Violence in Central African Republic
Violence threatens 2.3 million children
UNICEF is accelerating efforts to aid 2.3 million children affected by a year of conflict in the deeply impoverished Central African Republic (CAR). Fighting has forced more than 480,000 people to flee their homes, the majority women and children. The numbers of those displaced are growing as the CAR conflict intensifies in the country's northwest region.
Children targeted for violence, and as soldiers
Children are increasingly victims of attacks, and many — at least 3,500 and perhaps as many as 6,000 — are being forced to serve as child soldiers. Sexual violence against girls is also increasing.
Children missing school, health care
Seven out of ten primary school children in Central African Republic have stopped going to classes. The crisis in the CAR has also interrupted malnutrition treatment programs and made health care difficult to obtain. Measles outbreaks have occurred throughout the country.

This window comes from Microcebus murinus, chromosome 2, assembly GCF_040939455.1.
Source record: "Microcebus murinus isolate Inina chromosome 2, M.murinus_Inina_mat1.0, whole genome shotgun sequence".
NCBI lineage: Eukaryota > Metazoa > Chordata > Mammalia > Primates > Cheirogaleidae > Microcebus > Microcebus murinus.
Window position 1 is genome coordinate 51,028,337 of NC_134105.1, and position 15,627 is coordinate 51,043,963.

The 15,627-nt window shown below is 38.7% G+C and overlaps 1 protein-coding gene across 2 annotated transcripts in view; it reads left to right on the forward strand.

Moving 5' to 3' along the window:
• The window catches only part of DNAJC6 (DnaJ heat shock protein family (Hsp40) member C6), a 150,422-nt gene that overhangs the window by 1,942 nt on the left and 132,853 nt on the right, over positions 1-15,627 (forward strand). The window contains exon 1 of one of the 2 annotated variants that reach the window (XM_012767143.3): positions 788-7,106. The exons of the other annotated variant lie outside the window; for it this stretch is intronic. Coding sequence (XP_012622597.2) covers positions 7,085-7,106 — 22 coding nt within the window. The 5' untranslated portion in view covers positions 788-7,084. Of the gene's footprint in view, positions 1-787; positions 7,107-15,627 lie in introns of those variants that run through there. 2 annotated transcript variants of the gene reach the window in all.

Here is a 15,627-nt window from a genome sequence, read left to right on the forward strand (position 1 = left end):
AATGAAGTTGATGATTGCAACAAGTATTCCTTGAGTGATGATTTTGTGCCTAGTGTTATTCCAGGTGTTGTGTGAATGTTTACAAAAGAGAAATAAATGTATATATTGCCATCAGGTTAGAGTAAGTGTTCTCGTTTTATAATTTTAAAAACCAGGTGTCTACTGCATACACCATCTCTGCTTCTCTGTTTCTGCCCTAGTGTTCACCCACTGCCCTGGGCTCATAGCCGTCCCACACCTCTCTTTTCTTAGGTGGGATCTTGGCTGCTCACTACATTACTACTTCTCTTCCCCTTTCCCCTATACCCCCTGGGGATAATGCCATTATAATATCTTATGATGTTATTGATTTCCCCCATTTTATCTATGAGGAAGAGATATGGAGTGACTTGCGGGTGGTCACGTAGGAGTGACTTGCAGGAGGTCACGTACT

UNICEF's relief efforts for children
UNICEF and its partners have managed to immunize more than 500,000 children against measles and polio through October 2013, and a new national campaign to immunize another 550,000 children has just been launched. UNICEF also supports emergency health activities in Bangui's four main hospitals and has helped reopen many nutrition clinics shuttered by the war. UNICEF is re-supplying schools with furniture and learning materials and supporting efforts to educate child refugees in neighboring countries.
UNICEF issued an emergency appeal for $11.5 million shortly after the conflict broke out in December 2012. Since then, funding needs have tripled, threatening UNICEF's ability to continue delivering emergency services to children.